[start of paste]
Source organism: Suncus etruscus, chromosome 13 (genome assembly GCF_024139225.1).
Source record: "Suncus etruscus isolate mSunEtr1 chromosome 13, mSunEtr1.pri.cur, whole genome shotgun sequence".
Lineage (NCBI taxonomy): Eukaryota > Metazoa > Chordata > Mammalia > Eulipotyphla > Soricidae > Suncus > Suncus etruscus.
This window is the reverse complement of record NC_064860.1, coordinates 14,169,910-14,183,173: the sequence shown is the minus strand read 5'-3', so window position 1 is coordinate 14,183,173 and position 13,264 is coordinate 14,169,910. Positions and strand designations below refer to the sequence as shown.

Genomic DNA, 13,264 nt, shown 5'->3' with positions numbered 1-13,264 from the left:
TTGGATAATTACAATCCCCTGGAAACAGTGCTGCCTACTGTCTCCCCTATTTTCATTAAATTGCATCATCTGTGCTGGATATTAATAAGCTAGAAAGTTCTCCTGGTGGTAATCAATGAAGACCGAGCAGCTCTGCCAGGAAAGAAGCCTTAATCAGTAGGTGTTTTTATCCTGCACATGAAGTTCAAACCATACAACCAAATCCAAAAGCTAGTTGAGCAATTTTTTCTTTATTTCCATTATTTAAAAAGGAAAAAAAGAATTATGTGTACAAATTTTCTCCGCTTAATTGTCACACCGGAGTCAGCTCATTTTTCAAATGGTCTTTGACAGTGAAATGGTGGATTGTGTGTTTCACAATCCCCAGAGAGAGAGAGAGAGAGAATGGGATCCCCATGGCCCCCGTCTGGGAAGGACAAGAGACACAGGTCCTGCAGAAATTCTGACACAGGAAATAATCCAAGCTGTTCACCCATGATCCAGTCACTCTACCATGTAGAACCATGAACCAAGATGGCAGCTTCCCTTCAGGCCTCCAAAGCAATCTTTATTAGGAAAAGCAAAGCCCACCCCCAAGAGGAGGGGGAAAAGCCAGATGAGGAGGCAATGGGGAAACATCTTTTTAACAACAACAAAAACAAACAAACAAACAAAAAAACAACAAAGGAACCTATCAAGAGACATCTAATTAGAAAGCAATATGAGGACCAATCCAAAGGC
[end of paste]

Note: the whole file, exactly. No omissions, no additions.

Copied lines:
Source organism: Suncus etruscus, chromosome 13 (genome assembly GCF_024139225.1).
Source record: "Suncus etruscus isolate mSunEtr1 chromosome 13, mSunEtr1.pri.cur, whole genome shotgun sequence".
Lineage (NCBI taxonomy): Eukaryota > Metazoa > Chordata > Mammalia > Eulipotyphla > Soricidae > Suncus > Suncus etruscus.
This window is the reverse complement of record NC_064860.1, coordinates 14,169,910-14,183,173: the sequence shown is the minus strand read 5'-3', so window position 1 is coordinate 14,183,173 and position 13,264 is coordinate 14,169,910. Positions and strand designations below refer to the sequence as shown.

Genomic DNA, 13,264 nt, shown 5'->3' with positions numbered 1-13,264 from the left:
TTGGATAATTACAATCCCCTGGAAACAGTGCTGCCTACTGTCTCCCCTATTTTCATTAAATTGCATCATCTGTGCTGGATATTAATAAGCTAGAAAGTTCTCCTGGTGGTAATCAATGAAGACCGAGCAGCTCTGCCAGGAAAGAAGCCTTAATCAGTAGGTGTTTTTATCCTGCACATGAAGTTCAAACCATACAACCAAATCCAAAAGCTAGTTGAGCAATTTTTTCTTTATTTCCATTATTTAAAAAGGAAAAAAAGAATTATGTGTACAAATTTTCTCCGCTTAATTGTCACACCGGAGTCAGCTCATTTTTCAAATGGTCTTTGACAGTGAAATGGTGGATTGTGTGTTTCACAATCCCCAGAGAGAGAGAGAGAGAGAATGGGATCCCCATGGCCCCCGTCTGGGAAGGACAAGAGACACAGGTCCTGCAGAAATTCTGACACAGGAAATAATCCAAGCTGTTCACCCATGATCCAGTCACTCTACCATGTAGAACCATGAACCAAGATGGCAGCTTCCCTTCAGGCCTCCAAAGCAATCTTTATTAGGAAAAGCAAAGCCCACCCCCAAGAGGAGGGGGAAAAGCCAGATGAGGAGGCAATGGGGAAACATCTTTTTAACAACAACAAAAACAAACAAACAAACAAAAAAACAACAAAGGAACCTATCAAGAGACATCTAATTAGAAAGCAATATGAGGACCAATCCAAAGGC